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Episode 10 – Site Selection Drivers for Heavy Industry Today

Site Selectors Guild
Episode 10 - Site Selection Drivers for Heavy Industry Today

Rick Weddle: Welcome to Site Selection Matters where we take a close look at the art and science of site selection decision-making specifically and economic development generally. I’m your host, Rick Weddell, president of the Site Selectors Guild. In each episode, we introduce you to leaders in the world of corporate site selection and in economic development. We speak with members of the Site Selectors Guild, our economic development partners, and corporate decision-makers to provide you with insight into the best and next practices in our profession.

In this episode, we have as our guest Ron Crum, practice leader for Industrial Site Selection for CSRS, Inc, a major engineering planning, architecture, and program management firm in Louisiana and Texas. Ron has led dozens of searches for a wide range of heavy industry, including many in the refining and chemical industry. Ron also is a member of the Site Selectors Guild. Today, Ron will talk with us about the principal site selection drivers for heavy industry, a topic that will, no doubt, be interesting and informative to everyone in interested in investment promotion and new job creation. Join me as we welcome Ron Crum to the Site Selection Matters.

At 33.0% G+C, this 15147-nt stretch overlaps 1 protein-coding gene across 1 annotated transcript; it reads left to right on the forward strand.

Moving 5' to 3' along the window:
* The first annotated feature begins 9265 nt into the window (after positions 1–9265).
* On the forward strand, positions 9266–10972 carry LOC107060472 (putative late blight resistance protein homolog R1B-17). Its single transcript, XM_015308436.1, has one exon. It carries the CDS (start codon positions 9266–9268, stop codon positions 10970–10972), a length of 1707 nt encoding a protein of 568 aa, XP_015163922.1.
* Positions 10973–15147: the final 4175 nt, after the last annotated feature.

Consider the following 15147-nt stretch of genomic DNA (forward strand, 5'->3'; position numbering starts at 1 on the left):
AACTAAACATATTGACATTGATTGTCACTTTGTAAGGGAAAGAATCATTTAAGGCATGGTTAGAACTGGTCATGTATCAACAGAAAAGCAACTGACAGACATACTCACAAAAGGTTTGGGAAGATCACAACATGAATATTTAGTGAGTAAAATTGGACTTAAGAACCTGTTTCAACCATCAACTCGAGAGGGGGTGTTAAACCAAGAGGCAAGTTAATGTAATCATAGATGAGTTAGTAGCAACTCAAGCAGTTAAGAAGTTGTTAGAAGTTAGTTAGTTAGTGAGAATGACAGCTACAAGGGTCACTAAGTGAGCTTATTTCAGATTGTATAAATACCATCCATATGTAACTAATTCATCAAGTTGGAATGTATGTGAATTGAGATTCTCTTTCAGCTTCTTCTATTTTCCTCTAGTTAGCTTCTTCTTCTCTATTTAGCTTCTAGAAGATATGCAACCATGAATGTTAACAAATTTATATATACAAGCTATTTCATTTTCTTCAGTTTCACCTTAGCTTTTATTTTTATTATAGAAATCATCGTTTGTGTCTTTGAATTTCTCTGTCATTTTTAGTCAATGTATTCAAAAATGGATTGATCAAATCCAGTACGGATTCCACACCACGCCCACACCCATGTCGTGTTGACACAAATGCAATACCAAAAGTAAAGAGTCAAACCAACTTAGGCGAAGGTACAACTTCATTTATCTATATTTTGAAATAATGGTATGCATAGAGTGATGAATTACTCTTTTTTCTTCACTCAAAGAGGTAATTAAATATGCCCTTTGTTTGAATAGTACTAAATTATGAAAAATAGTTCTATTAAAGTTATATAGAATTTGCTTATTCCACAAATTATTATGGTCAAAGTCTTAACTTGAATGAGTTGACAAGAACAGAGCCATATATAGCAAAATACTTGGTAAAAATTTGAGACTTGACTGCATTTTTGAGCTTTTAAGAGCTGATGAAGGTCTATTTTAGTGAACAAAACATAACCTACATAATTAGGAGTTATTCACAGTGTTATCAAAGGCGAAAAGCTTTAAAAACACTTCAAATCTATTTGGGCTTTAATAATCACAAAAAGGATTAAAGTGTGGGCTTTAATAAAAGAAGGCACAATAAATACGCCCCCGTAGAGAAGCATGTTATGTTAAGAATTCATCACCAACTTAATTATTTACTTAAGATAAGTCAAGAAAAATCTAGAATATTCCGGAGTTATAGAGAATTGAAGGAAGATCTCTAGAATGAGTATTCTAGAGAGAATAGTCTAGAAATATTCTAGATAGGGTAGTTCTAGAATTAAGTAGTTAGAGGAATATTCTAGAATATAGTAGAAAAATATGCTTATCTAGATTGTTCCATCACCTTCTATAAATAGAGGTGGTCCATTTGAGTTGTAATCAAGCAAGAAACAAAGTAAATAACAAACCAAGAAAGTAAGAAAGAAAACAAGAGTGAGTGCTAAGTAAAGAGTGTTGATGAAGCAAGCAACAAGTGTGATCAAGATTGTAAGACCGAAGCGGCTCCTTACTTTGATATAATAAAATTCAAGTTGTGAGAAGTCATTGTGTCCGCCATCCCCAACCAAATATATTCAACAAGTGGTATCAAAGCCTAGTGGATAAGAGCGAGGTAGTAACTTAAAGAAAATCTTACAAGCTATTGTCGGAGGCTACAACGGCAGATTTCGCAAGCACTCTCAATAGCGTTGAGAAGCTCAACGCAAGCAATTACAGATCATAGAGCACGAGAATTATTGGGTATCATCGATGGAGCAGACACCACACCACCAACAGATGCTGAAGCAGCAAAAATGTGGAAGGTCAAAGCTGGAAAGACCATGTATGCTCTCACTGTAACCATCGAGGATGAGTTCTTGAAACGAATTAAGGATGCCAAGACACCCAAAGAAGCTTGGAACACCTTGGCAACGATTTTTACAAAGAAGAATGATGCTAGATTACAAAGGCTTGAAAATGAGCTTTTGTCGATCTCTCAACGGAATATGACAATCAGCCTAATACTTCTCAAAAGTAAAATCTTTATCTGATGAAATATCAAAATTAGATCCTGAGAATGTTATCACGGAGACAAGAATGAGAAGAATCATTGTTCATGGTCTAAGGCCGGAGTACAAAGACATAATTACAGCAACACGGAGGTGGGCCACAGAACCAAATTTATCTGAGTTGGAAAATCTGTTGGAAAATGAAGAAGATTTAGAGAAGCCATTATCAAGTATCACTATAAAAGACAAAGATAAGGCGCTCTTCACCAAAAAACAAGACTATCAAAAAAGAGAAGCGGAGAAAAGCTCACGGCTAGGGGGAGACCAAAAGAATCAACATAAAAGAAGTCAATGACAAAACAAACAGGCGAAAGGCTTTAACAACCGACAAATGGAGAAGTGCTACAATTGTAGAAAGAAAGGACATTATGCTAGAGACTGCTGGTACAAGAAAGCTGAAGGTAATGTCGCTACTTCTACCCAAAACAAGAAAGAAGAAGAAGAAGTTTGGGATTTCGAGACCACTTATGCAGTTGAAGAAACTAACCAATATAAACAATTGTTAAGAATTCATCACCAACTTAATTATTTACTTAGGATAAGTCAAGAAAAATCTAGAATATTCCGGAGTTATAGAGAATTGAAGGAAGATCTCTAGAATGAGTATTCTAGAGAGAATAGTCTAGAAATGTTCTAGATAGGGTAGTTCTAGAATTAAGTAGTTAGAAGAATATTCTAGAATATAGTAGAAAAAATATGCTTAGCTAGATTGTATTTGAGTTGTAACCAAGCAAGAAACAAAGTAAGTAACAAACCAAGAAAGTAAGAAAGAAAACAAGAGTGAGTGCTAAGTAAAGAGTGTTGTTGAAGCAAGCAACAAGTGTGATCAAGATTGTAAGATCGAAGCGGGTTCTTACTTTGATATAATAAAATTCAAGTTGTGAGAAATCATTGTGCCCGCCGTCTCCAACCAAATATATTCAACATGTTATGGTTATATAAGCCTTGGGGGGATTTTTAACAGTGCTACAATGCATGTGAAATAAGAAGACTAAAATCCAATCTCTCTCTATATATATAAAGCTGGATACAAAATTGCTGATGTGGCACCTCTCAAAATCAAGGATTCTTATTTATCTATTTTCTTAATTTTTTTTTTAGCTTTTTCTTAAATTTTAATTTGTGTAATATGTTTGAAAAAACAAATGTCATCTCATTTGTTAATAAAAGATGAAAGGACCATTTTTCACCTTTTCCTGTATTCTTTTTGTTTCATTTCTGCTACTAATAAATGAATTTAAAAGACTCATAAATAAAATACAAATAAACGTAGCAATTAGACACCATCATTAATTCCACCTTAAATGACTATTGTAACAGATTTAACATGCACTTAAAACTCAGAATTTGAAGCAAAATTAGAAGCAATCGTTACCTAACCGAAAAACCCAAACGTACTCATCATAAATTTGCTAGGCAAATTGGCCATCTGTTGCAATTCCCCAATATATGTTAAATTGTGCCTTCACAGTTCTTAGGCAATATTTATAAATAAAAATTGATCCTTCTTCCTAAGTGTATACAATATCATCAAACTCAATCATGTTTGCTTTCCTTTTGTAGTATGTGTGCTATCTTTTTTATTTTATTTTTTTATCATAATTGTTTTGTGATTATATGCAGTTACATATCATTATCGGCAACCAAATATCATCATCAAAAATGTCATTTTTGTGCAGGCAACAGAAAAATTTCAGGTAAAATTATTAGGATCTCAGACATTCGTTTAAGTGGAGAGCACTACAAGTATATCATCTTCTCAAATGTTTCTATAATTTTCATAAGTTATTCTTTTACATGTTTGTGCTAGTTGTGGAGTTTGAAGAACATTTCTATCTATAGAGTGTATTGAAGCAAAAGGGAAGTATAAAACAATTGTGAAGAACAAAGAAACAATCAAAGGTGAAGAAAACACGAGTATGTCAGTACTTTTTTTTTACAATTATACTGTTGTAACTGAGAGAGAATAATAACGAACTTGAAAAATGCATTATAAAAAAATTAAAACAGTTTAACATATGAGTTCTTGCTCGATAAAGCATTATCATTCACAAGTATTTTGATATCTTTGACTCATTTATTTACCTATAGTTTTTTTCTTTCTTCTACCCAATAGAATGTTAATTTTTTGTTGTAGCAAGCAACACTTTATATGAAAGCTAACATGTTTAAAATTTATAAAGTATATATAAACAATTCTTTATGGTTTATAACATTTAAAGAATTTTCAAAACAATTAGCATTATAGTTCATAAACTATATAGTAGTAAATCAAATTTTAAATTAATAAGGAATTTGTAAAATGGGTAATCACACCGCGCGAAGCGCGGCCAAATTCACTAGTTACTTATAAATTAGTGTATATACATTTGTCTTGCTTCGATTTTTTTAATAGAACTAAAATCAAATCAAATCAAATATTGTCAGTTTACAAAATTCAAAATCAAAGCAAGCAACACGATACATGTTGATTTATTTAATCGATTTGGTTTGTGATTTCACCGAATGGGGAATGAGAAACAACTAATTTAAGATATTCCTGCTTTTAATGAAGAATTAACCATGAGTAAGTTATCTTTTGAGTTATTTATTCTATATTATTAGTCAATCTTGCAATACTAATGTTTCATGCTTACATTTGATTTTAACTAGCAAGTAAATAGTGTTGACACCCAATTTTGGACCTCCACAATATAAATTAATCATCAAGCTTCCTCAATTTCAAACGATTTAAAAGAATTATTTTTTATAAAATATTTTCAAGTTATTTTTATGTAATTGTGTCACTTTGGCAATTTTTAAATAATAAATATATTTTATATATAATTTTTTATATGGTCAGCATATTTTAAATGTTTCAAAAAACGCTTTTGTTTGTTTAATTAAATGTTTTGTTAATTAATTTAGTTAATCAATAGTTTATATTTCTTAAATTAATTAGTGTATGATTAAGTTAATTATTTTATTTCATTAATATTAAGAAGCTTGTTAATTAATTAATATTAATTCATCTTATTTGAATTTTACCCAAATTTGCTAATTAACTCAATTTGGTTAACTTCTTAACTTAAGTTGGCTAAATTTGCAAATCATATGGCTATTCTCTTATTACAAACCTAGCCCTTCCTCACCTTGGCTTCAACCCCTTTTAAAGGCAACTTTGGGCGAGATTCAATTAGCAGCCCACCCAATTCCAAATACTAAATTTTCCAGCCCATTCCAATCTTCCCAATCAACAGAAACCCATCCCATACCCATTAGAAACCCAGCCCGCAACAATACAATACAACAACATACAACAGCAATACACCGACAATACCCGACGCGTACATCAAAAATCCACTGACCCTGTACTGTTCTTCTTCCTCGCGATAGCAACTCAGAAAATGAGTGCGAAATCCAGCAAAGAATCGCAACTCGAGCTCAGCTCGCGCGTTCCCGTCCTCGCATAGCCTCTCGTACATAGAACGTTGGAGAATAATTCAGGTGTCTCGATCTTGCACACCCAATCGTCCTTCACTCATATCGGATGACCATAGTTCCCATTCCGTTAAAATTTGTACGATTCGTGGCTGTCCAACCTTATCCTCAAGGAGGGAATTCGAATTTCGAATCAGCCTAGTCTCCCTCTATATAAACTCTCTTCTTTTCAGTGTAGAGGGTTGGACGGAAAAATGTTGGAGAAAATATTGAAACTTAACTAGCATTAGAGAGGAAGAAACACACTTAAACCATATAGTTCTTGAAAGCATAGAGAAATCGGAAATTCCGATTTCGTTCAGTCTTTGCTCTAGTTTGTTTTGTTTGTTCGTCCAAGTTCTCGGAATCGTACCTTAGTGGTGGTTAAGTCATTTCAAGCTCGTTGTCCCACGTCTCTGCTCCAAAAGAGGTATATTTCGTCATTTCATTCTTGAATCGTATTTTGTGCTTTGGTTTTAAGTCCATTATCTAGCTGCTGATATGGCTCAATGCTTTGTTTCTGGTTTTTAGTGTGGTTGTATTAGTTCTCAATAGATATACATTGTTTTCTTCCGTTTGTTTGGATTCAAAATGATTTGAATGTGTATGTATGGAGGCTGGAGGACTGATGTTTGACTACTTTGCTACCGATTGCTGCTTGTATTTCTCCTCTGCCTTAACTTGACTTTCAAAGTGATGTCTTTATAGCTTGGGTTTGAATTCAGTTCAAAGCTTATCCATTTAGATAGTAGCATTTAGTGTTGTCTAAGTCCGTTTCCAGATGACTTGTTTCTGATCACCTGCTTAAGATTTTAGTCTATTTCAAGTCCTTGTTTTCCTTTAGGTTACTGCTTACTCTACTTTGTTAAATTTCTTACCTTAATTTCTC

Ron, our focus today is on site location drivers for heavy industry. To get us started, take a minute and explain exactly what you mean by heavy industry and maybe how it’s different in its needs from other types of industry.

Ron Crum: Thank you, Rick. It’s a pleasure to be here today, and I wanna thank you for your leadership in initiating the field’s superb series of podcasts. This is certainly an honor. Your question, Rick is an excellent and a necessary clarification before we get into the heart of the matter. Heavy industry typically means the oil, shipbuilding, chemical, mining, steel, machinery manufacturing, and similar industries. It is a very capital-intensive industry, meaning that they require enormous sums of money to build a plant before they can produce the first gallon of product or before they produce the first widget.